Want an easy 30 to 60 bucks?
Then don't miss asking for it when you do your taxes, and don't just rely on a tax preparer to get it for you.
About 30 percent of taxpayers are missing out on the simple $30 to $60 refund, according to the Internal Revenue Service. Yet it's available to virtually every American who has paid for telephone service over a 3½-year period.
In response to a tax case, the IRS is returning telephone excise taxes people should not have been charged on phone bills. But people receive the money back only when requesting it on a tax return, and even tax preparers have missed out on this no-brainer refund, according to the IRS.
The oversight underscores the fact that not all tax preparers are as equipped as individuals might think to handle taxes.
And in the worst of cases, they can get individuals into trouble.
Although some tax preparers are missing out on the telephone tax refund, others are being overly aggressive with it--promising clients refunds of hundreds or thousands for their telephone service, rather than the standard refund of $30 to $60.
Taxpayers can claim an automatic $30 to $60 refund, depending on the number of exemptions they are eligible to claim.
They also can claim the actual amount of excise taxes paid after Feb. 28, 2003 and before Aug. 1, 2006, if they can document it with old phone bills.
The IRS has been clamping down. In a Baton Rouge case, IRS agents investigated a tax preparer who was seeking refunds averaging close to $4,000 for dozens of clients.
The IRS has been penalizing the preparers, rather than the individuals, but IRS spokeswoman Sue Hales notes that the individual is ultimately responsible and can be penalized too. So turning a blind eye on an extravagant refund could be expensive. Even without a penalty, taxpayers are charged 0.5 percent interest a month on taxes they should have paid.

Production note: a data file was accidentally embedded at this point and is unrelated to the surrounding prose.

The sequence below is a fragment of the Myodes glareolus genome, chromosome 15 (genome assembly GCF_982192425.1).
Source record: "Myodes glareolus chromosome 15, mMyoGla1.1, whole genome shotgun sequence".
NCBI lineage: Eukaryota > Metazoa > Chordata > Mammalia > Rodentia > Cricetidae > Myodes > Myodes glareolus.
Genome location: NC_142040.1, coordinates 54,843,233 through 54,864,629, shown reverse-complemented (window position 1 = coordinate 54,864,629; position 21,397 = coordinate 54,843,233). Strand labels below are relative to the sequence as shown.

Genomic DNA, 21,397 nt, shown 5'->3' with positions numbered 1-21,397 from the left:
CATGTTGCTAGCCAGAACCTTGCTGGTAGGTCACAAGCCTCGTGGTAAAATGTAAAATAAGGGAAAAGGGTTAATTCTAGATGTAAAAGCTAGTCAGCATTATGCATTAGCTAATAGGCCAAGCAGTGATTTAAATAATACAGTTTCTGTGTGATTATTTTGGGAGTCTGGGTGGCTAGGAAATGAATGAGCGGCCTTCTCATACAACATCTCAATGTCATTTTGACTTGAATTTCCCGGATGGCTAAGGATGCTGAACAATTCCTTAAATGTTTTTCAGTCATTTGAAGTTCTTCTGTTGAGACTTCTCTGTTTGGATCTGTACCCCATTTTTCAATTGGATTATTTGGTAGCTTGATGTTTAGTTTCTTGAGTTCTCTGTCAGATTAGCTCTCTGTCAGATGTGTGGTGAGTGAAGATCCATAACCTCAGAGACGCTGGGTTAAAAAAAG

People should be suspicious if a tax preparer is claiming hundreds or thousands of dollars for the telephone refund, said IRS agent David Williams.
He arrived at the standard refund of $30 for single taxpayers and $60 for a family of four after analyzing taxpayer phone bills.
"Maybe a small business could spend thousands on telephone service, but its highly unlikely that the refund would be that large," Williams said.
Although some tax preparers are promising large telephone refunds to attract clients, individuals have been making mistakes on their refund calculations too. Some erroneously thought they could receive a refund for their entire telephone bill, rather than just the 3 percent federal excise tax. Others computed 3 percent of their most recent telephone bill--a process that doesn't work because telephone rates and charges have changed dramatically over the last few years, Williams said.
When using tax preparers, individuals can protect themselves by choosing those who promise in writing to absorb any costs imposed by the IRS for mistakes. They should also select preparers that are licensed, trained and are required to attend continuing education, Hales said.
That would include certified public accountants, enrolled agents and tax attorneys.
"To be a tax preparer, anyone can hang up a shingle," said Byram Tichenor, a special agent in charge of investigating criminal activities. He said fraud is rising and preparers sometimes reach too far because those who deliver larger refunds attract customers.
He said people should be suspicious if a tax preparer promises a refund before examining your records or promises a higher refund than other preparers. Also beware if the fee you pay for tax preparation is based on the amount of the refund.
Taxpayers should never sign a blank tax return. If they do, they will be responsible for whatever goes in the return, and the tax preparer will have no responsibility.
Apart from fraud, taxpayers should also be leery of preparers who offer refunds upfront. There is nothing illegal about this, but the fees are high and tax refunds generally arrive within a few weeks--making the upfront refund unnecessary.
Contact Gail MarksJarvis at firstname.lastname@example.org or leave a message at 312-222-4264.Copyright © 2015, The Baltimore Sun